Making a Home Medical Kit
There's nothing more frightening than when your baby gets hurt. That's why it's vital to have a home medical kit at your fingertips, so you are prepared to deal with minor trauma. In the case of a true emergency, call 911!
Here are some items to include in your home medical kit:
Your best bet is a digital rectal thermometer for a baby and a digital oral thermometer for an older child. For quick temperature readings, you may want to purchase an ear thermometer, such as the Braun Thermoscan, though these are not as accurate. Most doctors' offices will ask how you took the child's temperature: orally, rectally or underarm.
Make sure you have baby acetaminophen or ibuprofen for lowering fever and relieving pain. You may also want to have baby cold medicines and anti-allergy medications such as Benadryl. Medicine cups and droppers are also important, to measure the dosage.
If your child requires prescription medication, always have it on hand. Include a copy of the prescription and the pediatrician's phone number.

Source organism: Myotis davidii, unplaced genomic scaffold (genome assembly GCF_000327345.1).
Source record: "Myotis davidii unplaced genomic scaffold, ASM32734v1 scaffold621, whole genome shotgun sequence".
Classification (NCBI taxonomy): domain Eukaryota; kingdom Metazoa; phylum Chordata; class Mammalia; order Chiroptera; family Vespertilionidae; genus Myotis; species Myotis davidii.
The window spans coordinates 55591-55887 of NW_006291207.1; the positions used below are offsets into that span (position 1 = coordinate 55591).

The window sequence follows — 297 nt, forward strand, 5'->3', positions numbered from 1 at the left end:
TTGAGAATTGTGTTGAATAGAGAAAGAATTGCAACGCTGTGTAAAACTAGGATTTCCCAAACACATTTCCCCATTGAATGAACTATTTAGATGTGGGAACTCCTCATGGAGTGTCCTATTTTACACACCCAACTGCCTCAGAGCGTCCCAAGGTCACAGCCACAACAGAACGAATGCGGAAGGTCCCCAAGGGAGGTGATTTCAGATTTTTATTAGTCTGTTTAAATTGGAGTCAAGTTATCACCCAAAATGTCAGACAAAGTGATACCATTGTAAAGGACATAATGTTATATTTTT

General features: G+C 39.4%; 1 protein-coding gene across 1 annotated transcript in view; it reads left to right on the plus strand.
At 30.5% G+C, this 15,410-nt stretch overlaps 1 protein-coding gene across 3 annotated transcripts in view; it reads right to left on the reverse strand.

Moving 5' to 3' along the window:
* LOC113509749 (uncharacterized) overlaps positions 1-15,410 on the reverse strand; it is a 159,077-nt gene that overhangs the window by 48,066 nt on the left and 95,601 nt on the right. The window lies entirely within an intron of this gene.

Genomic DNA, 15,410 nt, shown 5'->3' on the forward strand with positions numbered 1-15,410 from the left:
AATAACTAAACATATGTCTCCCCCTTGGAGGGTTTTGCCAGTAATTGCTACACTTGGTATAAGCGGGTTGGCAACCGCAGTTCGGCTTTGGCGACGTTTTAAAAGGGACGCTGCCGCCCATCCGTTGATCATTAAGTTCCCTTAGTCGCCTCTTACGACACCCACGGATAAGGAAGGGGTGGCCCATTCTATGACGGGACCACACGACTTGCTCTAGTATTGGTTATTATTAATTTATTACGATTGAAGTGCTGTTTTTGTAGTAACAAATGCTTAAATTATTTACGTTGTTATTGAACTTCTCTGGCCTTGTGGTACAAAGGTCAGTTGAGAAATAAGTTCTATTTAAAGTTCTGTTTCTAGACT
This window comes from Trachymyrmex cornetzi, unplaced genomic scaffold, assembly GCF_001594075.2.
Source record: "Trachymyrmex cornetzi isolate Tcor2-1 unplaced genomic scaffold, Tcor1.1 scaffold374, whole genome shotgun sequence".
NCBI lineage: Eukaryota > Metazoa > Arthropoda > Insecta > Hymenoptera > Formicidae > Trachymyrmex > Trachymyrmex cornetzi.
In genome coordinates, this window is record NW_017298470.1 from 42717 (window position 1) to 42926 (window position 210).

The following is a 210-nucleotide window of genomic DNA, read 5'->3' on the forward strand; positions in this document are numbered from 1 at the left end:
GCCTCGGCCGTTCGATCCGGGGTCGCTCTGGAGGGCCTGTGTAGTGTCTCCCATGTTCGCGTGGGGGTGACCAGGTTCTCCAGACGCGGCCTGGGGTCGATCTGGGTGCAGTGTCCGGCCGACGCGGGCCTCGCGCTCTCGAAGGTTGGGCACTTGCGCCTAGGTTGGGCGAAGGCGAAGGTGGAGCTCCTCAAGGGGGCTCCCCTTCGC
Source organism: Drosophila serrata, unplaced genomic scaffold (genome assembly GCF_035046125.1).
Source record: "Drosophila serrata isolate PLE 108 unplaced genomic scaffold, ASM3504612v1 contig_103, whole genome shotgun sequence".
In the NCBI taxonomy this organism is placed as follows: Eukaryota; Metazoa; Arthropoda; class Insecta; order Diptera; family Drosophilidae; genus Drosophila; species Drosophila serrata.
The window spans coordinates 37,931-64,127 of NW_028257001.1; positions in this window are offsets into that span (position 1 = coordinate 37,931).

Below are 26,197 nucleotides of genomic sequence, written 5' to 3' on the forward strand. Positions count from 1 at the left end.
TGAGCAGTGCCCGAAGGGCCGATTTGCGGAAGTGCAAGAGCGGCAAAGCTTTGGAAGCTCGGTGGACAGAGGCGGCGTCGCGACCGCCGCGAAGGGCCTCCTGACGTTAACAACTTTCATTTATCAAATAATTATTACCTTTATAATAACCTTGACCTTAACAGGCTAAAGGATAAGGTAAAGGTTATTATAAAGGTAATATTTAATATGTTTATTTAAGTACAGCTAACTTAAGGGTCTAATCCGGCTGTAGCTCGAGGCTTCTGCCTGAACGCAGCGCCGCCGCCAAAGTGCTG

These are important for removing splinters or other foreign objects.
Have plenty of Band-Aids on hand, as well as sterile gauze pads. You may also want to purchase some medical tape to secure the gauze.
Wipes are handy for cleaning up scrapes and many other situations. Flushable wipes are available as well.
Suction Bulb Syringe
You should have received this from the hospital, but if not, it is available at drug stores. You may need it to remove mucous from your baby's nose or throat.
Keep this type of ointment, such as Neosporin, on hand to soothe cuts and scrapes, and prevent infection.
Use SPF 30, for babies 6 months and older. You can use small amounts on babies younger than 6 months.
Buy child-friendly repellant and keep away from eyes and other vulnerable areas. Use a pump rather than a spray for more targeted application.
Use this, or Calamine lotion, to soothe sunburn, rashes and insect stings.
Syrup of Ipecac
This substance is used to induce vomiting if a child swallows a poisonous substance. However, do not use without consulting your local poison control center.
The use of ice is recommended to reduce swelling from burns and bumps.
First Aid Manual
The American Red Cross First Aid and Safety Handbook by Kathleen Handal M.D. and Elizabeth H. Dole is a great resource.
Make sure you contact your baby's physician whenever an injury is sustained. When it comes to your child's health, it really is better to be safe than sorry!